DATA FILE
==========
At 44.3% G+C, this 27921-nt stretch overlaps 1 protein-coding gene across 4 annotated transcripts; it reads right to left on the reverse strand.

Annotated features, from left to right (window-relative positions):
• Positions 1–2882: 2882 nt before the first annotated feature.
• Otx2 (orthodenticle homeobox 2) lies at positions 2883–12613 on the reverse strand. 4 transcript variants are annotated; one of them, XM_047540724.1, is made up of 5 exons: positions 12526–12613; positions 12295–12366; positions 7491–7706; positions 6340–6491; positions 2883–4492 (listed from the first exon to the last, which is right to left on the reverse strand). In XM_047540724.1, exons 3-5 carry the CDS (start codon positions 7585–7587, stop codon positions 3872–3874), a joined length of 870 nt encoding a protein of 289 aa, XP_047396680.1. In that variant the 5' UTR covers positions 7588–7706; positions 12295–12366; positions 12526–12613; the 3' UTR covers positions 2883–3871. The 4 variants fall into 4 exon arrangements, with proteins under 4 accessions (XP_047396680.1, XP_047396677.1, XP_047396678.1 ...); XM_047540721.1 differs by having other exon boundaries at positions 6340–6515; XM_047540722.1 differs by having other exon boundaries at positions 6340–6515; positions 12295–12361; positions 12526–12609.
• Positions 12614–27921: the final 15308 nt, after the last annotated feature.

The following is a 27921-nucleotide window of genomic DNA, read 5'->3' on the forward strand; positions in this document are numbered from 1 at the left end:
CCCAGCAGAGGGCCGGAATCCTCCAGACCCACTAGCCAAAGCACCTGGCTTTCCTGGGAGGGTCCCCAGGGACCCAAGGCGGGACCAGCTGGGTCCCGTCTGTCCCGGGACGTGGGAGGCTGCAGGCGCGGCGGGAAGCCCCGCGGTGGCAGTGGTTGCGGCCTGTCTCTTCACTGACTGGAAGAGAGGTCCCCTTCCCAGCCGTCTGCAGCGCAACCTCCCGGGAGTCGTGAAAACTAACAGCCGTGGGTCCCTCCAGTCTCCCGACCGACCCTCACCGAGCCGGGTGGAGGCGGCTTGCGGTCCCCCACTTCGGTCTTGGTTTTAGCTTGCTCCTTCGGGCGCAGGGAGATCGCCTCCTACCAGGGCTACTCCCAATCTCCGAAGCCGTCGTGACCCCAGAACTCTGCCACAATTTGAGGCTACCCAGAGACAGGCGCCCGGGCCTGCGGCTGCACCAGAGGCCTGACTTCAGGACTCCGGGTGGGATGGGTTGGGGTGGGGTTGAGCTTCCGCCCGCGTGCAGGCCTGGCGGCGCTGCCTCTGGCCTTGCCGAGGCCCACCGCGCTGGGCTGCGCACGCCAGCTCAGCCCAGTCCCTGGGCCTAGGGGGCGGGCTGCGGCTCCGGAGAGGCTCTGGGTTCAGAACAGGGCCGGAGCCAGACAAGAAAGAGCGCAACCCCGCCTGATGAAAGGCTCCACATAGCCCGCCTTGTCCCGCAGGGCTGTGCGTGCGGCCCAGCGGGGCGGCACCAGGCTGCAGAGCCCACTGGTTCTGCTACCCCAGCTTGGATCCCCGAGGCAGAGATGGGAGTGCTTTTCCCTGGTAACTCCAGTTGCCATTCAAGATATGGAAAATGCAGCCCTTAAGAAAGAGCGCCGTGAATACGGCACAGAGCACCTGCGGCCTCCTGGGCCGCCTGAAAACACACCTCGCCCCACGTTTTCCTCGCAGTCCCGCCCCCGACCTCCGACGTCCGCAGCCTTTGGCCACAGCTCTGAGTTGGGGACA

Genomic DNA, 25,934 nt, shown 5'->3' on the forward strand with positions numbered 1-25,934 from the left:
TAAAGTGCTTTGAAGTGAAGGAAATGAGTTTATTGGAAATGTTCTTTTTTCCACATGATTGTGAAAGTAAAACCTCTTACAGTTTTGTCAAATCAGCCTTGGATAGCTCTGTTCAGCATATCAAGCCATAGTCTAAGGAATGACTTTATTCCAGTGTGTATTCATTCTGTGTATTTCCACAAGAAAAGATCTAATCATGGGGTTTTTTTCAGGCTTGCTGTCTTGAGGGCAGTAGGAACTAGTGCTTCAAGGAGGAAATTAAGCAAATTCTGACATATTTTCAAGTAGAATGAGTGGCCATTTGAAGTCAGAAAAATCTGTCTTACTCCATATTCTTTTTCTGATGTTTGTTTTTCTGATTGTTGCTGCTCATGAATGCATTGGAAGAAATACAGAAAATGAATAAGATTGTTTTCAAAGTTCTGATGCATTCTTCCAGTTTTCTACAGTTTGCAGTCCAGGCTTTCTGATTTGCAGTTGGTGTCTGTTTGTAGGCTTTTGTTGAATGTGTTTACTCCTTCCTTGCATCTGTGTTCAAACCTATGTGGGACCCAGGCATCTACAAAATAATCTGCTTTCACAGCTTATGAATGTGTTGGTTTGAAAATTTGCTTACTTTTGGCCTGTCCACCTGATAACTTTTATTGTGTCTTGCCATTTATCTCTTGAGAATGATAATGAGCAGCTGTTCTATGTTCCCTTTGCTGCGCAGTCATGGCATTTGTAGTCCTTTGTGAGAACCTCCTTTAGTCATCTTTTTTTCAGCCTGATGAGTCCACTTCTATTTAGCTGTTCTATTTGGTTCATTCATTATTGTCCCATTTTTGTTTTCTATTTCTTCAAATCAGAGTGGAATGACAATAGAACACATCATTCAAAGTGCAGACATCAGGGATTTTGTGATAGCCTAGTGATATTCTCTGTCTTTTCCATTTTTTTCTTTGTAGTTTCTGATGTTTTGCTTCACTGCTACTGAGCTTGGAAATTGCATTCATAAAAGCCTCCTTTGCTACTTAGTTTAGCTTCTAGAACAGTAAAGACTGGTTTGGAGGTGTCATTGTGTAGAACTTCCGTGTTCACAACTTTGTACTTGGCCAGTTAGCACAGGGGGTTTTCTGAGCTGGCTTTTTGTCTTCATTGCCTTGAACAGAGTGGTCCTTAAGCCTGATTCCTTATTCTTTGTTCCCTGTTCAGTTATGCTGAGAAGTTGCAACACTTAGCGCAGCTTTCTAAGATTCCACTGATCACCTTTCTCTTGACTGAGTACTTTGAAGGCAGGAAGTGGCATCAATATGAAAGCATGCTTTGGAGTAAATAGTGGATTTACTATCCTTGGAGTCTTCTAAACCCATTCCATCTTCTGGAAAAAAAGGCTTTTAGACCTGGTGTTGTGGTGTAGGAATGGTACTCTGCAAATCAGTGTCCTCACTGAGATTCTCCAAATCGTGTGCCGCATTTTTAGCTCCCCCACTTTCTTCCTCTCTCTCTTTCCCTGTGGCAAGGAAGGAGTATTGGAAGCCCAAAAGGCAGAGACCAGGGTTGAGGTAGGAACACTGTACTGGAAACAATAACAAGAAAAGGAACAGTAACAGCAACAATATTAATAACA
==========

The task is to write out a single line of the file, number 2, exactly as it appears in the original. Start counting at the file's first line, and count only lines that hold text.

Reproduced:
Annotated features, from left to right (window-relative positions):